Written by Karen Gellender: firstname.lastname@example.org Friday, 13 July 2012 00:00
It’s also a family affair. Cantor Stephen Stein and Rabbi Alan Stein are a Cantor/Rabbi father-son team, the only one in the New York area and likely beyond. In addition, members from different generations of the Stein family all pitch in at Temple Shalom, making the synagogue a multi-generational melding of old and new.
While the synagogue is celebrating its first anniversary this month, Rabbi Stein said the idea of opening a synagogue with his father was something he had considered for a long time. “It was always on my mind,” said the rabbi, yet for a long time, both father and son had other commitments; Rabbi Stein, also a lawyer, had his own law practice to consider. However, over a year ago things fell into place when the rabbi finished his service at Temple Sinai in Massapequa, while the Cantor had concluded his at Temple Beth Torah in Melville. If they were ever going to do it, this was the time. “It was as if the stars almost aligned,” the rabbi said.
Still, barring a convenient multi-million dollar donation to buy a building on Jericho Turnpike, the nascent synagogue needed a place to congregate. Well aware that many Jewish congregations have started in churches, Rabbi Stein approached several, looking to find a church with the right space and availability. At first, it was tough going; some of the best venues were already utilized by other groups, and not all churches were as conducive to holding Jewish services.
A few months into the building search, Rabbi Stein drove past The Historical Chapel on Jericho Turnpike, a 160-year old chapel that had housed the Woodbury Methodist Church until 1959. Seeing the restored and renovated building, with its beautiful hand-painted ceilings and original pews, and Rabbi Stein knew that Temple Shalom had found its sanctuary; while the building is used for interdenominational weddings, no congregation was using the building for regular services.
Even with a venue picked, there was still the question of what kind of synagogue Temple Shalom wanted to be. The first answer was an affordable one. “What we realized is that a lot of the families were leaving various synagogues because of cost factors,” said Rabbi Stein, going on to say later on that it shouldn’t cost a family “an arm and a leg” to belong to a synagogue. Families were either rejecting religious education, hiring private Hebrew school tutors, or going to Chabad, a Chasidic movement. Stein was clear that he thinks that Chabad is a wonderful program, but it is orthodox; some Jews from reform or conservative backgrounds were not necessarily comfortable in a Chabad setting.
So the Rabbi/Cantor duo decided to take some inspiration from Chabad, particularly the pay-as-you-go financial model, but create a synagogue more geared toward reform and conservative Jews. The tagline that Temple Shalom uses is “Reform with a traditional flair,” indicating that while they are a reform synagogue, they still honor the old traditions that appeal to many conservative Jews.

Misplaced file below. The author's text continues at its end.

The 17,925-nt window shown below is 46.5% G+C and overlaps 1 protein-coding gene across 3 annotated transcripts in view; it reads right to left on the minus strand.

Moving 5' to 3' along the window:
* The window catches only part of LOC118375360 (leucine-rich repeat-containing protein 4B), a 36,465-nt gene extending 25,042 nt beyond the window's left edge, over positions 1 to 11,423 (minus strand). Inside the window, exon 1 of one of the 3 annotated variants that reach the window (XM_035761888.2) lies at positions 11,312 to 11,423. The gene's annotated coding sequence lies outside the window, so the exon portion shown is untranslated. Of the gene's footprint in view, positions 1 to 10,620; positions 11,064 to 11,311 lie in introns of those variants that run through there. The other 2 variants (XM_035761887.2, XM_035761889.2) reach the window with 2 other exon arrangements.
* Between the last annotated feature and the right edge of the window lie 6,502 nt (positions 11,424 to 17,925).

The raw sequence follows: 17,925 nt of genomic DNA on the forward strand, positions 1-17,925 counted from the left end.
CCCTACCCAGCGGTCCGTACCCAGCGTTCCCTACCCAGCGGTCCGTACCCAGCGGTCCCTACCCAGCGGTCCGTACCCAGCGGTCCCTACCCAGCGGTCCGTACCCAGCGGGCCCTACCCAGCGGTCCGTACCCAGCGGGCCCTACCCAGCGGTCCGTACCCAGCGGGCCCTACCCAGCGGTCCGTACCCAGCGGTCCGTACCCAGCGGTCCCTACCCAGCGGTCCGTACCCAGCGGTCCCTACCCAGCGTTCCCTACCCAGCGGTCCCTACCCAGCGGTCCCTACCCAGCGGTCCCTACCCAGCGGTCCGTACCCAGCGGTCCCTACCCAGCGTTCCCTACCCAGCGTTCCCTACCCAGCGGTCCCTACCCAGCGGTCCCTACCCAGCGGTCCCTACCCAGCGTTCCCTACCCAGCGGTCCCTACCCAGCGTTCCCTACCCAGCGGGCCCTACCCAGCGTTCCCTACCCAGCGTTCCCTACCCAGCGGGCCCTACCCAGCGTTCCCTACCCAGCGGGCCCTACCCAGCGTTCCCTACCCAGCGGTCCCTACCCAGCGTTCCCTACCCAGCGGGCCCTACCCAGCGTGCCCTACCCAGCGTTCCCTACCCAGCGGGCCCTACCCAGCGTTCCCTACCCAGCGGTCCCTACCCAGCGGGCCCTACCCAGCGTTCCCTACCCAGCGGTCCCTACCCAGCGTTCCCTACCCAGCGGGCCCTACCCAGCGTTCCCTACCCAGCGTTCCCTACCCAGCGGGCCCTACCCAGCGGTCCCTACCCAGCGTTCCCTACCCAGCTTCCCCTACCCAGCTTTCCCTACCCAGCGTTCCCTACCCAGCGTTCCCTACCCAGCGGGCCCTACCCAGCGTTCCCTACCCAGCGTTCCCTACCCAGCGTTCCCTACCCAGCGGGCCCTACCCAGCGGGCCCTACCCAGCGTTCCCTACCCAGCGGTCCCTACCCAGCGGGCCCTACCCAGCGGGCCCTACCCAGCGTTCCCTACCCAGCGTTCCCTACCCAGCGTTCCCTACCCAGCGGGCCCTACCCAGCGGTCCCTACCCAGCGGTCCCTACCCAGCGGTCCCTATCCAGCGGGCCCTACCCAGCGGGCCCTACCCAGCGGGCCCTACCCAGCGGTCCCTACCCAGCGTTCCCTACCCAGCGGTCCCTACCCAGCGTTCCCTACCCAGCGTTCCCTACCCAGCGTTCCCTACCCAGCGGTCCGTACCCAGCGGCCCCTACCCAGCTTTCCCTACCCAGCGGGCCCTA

“Some congregations do ‘Judaism Light’; this is not it,” said Rabbi Stein. The goal is to have a beautiful, meaningful service with prayer in both English and Hebrew, where everyone can feel welcome. While a higher percentage of services are in Hebrew than some reform Jews may be familiar with, prayer sheets with the prayers and songs transliterated into English are always available; singing along is strongly encouraged, the better to make for a lively service. This is a synagogue where the rabbi even sings along with the cantor.
Instead of paying several thousand dollars for membership and building fees, Temple Shalom congregants pay $360 (plus High Holy Days tickets), and pay separately for lifecycle events as they come up. Rabbi Stein believes this is an improvement over the current synagogue model, and one he hopes to see gain in popularity.
“I think in the future, this model may change the manner in which congregations operate,” said the rabbi.
In addition to holding weekly Friday night and occasional Bar/Bat Mitzvah, wedding and other lifecycle services, Temple Shalom offers Hebrew school education. Students meet one day a week at Temple Shalom’s Plainview office (which doubles as Rabbi Stein’s law office), where certified teachers instruct them in Hebrew language and conversation, bible studies, ethics, culture and holiday studies. During the first year, 33 children attended the school; that number is expected to grow in 2012-13, especially with the forthcoming addition of first- and second-grade classes to encourage early involvement in Jewish culture.
Also, new next year at the Hebrew school will be the Mitzvah project, something all Bar/Bat Mitzvah candidates will have to do to give back to their local communities before their big day. The idea is to get the children invested in tikkun olam, healing the world, something the synagogue takes very seriously. Despite only being in existence for a year, Temple Shalom has already held a Hanukkah in July toy drive, a coat drive, and a food drive, all to benefit the needy. Also important is teaching about the Holocaust in the hopes that it will never happen again: for the synagogue’s first Yom HaShoah, Holocaust Remembrance Day, survivor Werner Reich, 84, was on hand to share his experiences and insights with the Hebrew school children. It was an experience none are likely to forget any time soon.
Though the synagogue is currently celebrating its first anniversary, many congregants are busy with summer camp and other summer plans, so a formal party will likely be held in early September. Meanwhile, those interested in joining Temple Shalom can call the temple at 364-4900 or email the rabbi at